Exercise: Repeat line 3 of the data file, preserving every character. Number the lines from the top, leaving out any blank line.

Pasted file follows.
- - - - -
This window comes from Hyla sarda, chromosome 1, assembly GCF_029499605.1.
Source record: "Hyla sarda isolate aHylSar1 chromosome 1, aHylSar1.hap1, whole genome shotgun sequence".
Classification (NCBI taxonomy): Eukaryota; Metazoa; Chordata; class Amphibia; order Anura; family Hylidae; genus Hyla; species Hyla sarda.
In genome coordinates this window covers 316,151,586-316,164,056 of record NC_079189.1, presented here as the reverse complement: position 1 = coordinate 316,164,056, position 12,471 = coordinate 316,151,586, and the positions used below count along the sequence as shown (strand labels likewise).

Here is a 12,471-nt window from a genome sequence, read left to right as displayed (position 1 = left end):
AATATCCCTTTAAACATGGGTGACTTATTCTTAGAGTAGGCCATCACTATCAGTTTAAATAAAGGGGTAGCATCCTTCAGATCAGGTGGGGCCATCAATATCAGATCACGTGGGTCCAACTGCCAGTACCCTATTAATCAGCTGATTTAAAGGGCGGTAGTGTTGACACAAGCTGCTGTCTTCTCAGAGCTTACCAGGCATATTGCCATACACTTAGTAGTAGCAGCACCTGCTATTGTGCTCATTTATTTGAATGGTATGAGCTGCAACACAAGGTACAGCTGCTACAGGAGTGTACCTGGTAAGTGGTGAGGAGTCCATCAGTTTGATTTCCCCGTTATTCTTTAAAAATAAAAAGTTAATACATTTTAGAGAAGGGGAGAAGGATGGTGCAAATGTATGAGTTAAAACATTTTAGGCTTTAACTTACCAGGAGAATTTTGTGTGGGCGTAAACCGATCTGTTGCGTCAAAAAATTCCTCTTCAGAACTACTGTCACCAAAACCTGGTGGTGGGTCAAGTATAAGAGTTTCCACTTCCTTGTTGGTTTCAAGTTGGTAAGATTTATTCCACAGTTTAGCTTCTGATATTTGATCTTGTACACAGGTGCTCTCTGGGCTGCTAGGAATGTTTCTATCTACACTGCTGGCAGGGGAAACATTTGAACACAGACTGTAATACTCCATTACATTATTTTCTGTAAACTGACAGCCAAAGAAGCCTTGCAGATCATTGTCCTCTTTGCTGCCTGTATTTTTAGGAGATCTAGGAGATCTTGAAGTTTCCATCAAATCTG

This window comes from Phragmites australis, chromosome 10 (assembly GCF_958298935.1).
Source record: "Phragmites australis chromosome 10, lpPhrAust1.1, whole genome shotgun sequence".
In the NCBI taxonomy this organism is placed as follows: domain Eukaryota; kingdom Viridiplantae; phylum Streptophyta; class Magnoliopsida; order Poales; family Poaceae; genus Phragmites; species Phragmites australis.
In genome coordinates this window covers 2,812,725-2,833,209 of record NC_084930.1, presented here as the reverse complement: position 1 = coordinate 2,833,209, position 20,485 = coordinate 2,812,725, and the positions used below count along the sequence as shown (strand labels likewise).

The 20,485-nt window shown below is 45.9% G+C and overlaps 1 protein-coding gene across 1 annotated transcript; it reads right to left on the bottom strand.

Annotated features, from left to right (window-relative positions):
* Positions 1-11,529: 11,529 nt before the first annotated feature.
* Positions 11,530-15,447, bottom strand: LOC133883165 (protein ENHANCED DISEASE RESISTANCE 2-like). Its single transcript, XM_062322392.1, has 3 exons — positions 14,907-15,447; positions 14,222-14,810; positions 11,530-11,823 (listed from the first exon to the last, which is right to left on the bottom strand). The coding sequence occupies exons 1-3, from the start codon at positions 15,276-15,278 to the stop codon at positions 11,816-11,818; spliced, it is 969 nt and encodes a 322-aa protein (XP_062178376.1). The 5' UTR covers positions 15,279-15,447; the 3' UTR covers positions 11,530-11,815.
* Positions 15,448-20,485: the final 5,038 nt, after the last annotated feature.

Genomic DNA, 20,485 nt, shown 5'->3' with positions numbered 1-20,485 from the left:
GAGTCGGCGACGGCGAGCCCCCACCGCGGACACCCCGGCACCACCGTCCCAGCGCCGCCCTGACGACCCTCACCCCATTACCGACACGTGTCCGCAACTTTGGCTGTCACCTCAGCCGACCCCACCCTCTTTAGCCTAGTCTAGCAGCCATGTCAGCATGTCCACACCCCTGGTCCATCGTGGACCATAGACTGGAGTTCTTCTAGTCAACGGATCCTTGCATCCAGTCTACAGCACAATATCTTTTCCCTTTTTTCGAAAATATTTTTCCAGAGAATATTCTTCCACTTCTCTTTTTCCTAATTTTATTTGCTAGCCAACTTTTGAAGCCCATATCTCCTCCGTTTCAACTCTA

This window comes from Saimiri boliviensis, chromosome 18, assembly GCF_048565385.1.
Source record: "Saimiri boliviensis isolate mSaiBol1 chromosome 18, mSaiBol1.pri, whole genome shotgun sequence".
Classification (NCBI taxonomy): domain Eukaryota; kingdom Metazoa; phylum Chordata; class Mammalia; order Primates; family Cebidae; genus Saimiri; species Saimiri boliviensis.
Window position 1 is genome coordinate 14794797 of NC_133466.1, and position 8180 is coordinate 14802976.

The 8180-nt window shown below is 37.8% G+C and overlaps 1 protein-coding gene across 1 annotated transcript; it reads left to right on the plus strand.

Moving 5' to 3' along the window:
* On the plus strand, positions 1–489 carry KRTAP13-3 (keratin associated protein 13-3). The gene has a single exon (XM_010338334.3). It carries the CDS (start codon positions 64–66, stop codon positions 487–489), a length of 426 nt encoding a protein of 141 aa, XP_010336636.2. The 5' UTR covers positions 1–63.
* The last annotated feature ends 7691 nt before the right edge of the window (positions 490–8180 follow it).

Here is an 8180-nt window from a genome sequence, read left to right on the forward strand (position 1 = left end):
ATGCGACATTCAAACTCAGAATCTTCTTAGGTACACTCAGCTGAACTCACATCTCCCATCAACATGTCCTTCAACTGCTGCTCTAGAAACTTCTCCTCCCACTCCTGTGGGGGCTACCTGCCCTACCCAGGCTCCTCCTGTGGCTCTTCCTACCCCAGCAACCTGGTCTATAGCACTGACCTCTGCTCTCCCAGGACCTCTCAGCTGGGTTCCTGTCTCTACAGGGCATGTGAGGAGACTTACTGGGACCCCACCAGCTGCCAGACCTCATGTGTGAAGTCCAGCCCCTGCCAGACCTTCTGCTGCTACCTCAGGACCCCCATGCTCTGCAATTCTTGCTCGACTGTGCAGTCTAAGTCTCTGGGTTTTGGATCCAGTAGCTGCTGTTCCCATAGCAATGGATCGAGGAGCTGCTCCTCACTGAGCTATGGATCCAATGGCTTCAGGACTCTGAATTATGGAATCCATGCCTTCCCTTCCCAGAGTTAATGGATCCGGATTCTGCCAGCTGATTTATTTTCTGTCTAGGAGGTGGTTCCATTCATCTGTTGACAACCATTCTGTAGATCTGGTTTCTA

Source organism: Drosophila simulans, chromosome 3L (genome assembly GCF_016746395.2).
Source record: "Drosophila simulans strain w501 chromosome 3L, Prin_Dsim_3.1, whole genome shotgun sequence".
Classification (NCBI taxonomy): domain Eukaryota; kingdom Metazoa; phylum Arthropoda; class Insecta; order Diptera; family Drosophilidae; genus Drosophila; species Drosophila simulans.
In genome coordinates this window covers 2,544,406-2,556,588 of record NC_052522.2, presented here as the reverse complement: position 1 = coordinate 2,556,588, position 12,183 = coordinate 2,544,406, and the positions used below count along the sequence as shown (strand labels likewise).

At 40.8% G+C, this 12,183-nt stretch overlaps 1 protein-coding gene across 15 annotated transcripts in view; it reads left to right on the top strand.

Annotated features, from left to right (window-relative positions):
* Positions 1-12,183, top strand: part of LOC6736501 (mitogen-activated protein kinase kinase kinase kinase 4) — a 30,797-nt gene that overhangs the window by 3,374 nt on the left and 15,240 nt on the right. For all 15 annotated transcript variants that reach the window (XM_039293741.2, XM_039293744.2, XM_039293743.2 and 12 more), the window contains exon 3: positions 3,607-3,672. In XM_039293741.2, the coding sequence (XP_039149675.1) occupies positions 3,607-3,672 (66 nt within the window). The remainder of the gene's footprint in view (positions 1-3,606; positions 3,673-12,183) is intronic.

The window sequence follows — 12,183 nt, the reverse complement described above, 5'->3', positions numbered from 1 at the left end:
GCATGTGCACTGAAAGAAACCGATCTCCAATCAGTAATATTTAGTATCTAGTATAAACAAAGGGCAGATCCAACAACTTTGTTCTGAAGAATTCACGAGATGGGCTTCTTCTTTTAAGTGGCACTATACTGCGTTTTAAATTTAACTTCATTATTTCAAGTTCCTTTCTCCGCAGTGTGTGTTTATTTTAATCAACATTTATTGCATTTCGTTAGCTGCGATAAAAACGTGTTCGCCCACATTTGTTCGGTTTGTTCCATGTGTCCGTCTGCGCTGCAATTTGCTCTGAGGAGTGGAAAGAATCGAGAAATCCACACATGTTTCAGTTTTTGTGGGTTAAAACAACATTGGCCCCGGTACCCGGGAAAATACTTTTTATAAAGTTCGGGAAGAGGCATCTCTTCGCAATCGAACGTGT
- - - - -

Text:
Classification (NCBI taxonomy): Eukaryota; Metazoa; Chordata; class Amphibia; order Anura; family Hylidae; genus Hyla; species Hyla sarda.